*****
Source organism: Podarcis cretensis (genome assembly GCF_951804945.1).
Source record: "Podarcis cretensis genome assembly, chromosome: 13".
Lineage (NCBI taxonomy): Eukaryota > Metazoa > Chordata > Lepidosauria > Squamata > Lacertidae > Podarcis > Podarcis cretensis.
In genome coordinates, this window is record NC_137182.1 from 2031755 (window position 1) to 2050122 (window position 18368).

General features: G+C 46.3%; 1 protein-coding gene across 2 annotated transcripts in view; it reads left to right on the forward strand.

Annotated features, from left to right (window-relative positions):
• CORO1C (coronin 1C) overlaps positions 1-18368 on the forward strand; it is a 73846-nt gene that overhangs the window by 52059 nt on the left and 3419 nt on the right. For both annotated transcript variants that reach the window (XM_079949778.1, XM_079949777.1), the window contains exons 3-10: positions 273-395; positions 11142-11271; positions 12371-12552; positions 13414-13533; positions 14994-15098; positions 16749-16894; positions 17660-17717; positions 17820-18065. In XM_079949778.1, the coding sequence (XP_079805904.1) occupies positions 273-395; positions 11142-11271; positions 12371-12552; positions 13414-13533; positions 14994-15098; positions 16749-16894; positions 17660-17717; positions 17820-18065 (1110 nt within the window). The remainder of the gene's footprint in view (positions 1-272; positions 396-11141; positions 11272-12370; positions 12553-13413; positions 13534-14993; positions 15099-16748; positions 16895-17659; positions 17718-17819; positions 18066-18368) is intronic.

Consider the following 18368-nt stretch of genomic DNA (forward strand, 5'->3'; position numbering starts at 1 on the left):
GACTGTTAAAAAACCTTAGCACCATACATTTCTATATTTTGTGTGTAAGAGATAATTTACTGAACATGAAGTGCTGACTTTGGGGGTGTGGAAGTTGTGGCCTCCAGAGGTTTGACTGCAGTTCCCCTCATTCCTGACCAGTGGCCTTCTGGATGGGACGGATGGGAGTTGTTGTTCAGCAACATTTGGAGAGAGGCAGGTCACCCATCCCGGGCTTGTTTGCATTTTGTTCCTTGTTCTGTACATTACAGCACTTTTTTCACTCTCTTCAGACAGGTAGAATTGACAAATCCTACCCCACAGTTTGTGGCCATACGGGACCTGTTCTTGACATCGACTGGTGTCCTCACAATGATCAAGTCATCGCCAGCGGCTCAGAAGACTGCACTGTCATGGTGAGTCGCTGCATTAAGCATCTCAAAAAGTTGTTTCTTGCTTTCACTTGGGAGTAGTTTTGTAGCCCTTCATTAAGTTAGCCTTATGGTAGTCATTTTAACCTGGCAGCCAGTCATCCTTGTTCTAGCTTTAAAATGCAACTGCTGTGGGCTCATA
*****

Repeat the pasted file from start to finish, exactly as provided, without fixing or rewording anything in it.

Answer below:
Source organism: Podarcis cretensis (genome assembly GCF_951804945.1).
Source record: "Podarcis cretensis genome assembly, chromosome: 13".
Lineage (NCBI taxonomy): Eukaryota > Metazoa > Chordata > Lepidosauria > Squamata > Lacertidae > Podarcis > Podarcis cretensis.
In genome coordinates, this window is record NC_137182.1 from 2031755 (window position 1) to 2050122 (window position 18368).

General features: G+C 46.3%; 1 protein-coding gene across 2 annotated transcripts in view; it reads left to right on the forward strand.

Annotated features, from left to right (window-relative positions):
• CORO1C (coronin 1C) overlaps positions 1-18368 on the forward strand; it is a 73846-nt gene that overhangs the window by 52059 nt on the left and 3419 nt on the right. For both annotated transcript variants that reach the window (XM_079949778.1, XM_079949777.1), the window contains exons 3-10: positions 273-395; positions 11142-11271; positions 12371-12552; positions 13414-13533; positions 14994-15098; positions 16749-16894; positions 17660-17717; positions 17820-18065. In XM_079949778.1, the coding sequence (XP_079805904.1) occupies positions 273-395; positions 11142-11271; positions 12371-12552; positions 13414-13533; positions 14994-15098; positions 16749-16894; positions 17660-17717; positions 17820-18065 (1110 nt within the window). The remainder of the gene's footprint in view (positions 1-272; positions 396-11141; positions 11272-12370; positions 12553-13413; positions 13534-14993; positions 15099-16748; positions 16895-17659; positions 17718-17819; positions 18066-18368) is intronic.

Consider the following 18368-nt stretch of genomic DNA (forward strand, 5'->3'; position numbering starts at 1 on the left):
GACTGTTAAAAAACCTTAGCACCATACATTTCTATATTTTGTGTGTAAGAGATAATTTACTGAACATGAAGTGCTGACTTTGGGGGTGTGGAAGTTGTGGCCTCCAGAGGTTTGACTGCAGTTCCCCTCATTCCTGACCAGTGGCCTTCTGGATGGGACGGATGGGAGTTGTTGTTCAGCAACATTTGGAGAGAGGCAGGTCACCCATCCCGGGCTTGTTTGCATTTTGTTCCTTGTTCTGTACATTACAGCACTTTTTTCACTCTCTTCAGACAGGTAGAATTGACAAATCCTACCCCACAGTTTGTGGCCATACGGGACCTGTTCTTGACATCGACTGGTGTCCTCACAATGATCAAGTCATCGCCAGCGGCTCAGAAGACTGCACTGTCATGGTGAGTCGCTGCATTAAGCATCTCAAAAAGTTGTTTCTTGCTTTCACTTGGGAGTAGTTTTGTAGCCCTTCATTAAGTTAGCCTTATGGTAGTCATTTTAACCTGGCAGCCAGTCATCCTTGTTCTAGCTTTAAAATGCAACTGCTGTGGGCTCATA